A unique border design technique, the scalloped square design utilizes string lights around the perimeter of a square where the swag of the string is often more pronounced and dramatic. This technique is common on decking or outdoor covered locations where it is easier to hang lights at the perimeter of the space rather than through the middle of the space due to obstructions like columns, fans, or foliage.
Because this technique adheres to borders, keeping your swags consistent all the way around will make this pattern look its best due to the contrast. A good curve in your swag will offset the fact that your lights are hung in a simple square. Also consider that square patio light designs pull in two directions at every point so make sure you point are anchored well.
The Horizon Point
This lighting design technique can be seen at events, restaurants, hotels and in cafe bistro street lighting, While it tends to be professional installation, it can be applied to residential outdoor spaces very easily. However, it requires more hanging points and planning. Whether your project is for your home, business or an event, consider that this technique involves advanced design knowledge of perspective, horizon lines and elements of hub and spoke design. For many DIY’ers or those who are a little more design savvy, this technique can be easily accomplished. If you’re not sure about how to do this, consider contacting a professional designer with event or space design experience.
While some horizon point designs all meet at a single point, this is not always required. In many cases, your horizon line zone may span several feet, but the key is that it is always narrower than where your string lights fan out to. If you plan to implement a design like this where you require multiple light strings, consider using LED bulbs to make your electric requirements much simpler. If you prefer incandescent bulbs and you have more string lights being used than your plug circuits can handle, you’ll need to add extra capacity. This may require hiring an electrician.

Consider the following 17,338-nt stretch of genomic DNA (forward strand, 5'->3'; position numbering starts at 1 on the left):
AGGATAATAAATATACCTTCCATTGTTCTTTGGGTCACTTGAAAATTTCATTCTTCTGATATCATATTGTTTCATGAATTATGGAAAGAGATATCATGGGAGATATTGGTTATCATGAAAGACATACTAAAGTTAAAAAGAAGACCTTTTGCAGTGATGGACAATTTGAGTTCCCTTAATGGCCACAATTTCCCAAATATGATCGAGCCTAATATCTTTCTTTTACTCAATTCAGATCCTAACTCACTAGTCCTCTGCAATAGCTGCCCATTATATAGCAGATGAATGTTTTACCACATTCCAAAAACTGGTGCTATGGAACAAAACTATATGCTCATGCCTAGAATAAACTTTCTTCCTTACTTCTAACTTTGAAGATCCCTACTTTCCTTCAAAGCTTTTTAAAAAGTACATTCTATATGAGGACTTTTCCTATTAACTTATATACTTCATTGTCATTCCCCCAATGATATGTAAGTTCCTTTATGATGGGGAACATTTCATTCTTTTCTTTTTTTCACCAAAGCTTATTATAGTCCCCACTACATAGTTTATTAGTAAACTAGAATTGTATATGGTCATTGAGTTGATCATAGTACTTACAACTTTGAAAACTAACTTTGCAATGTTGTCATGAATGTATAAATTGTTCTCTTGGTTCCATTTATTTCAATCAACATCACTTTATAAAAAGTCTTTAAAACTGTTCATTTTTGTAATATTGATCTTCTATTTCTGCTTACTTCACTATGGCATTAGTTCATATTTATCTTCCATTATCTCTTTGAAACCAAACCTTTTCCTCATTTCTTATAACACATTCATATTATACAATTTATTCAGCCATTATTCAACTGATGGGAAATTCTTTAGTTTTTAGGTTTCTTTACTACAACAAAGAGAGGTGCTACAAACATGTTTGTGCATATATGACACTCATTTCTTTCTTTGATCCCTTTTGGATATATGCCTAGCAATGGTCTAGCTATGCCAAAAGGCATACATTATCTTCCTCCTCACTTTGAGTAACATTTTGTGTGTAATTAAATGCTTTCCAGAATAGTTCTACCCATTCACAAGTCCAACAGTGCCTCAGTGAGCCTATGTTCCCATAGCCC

For smaller designs, this pattern may use as few as four or five string lights. Larger designs can span several dozen string lights depending on how dense the light canopy is intended to be. If you are considering this design approach, also consider that this technique requires very consistent swags so that it looks good from all angles. The height of your hanging points and the distance between each end point should be identical so the curves and angles of each line are consistent no matter where you stand.
The Horizon Point
Make sure your height, distance and swag are very consistent so your design looks good from all angles!
The Tent Point
Hub & Spoke
Make sure the center beam is strong enough to hold numerous light strings.
The Tent Point
Please note this string light design may require professional assistance as it requires a central post, beam or other structure strong enough to hold numerous string lights. This technique uses an elevated hub and spoke design where you are creating a "curved roof" of lights from a central point that is higher than all its endpoints. The effect can look like a vaulted
ceiling of string lights and it is highly popular for events. The swags in this design can be very dramatic since the curvature fans out to points but often includes notable elevation from one point to another. Similar to the horizon point design, this technique may require a number of individual string light strands in order to make the space look balanced.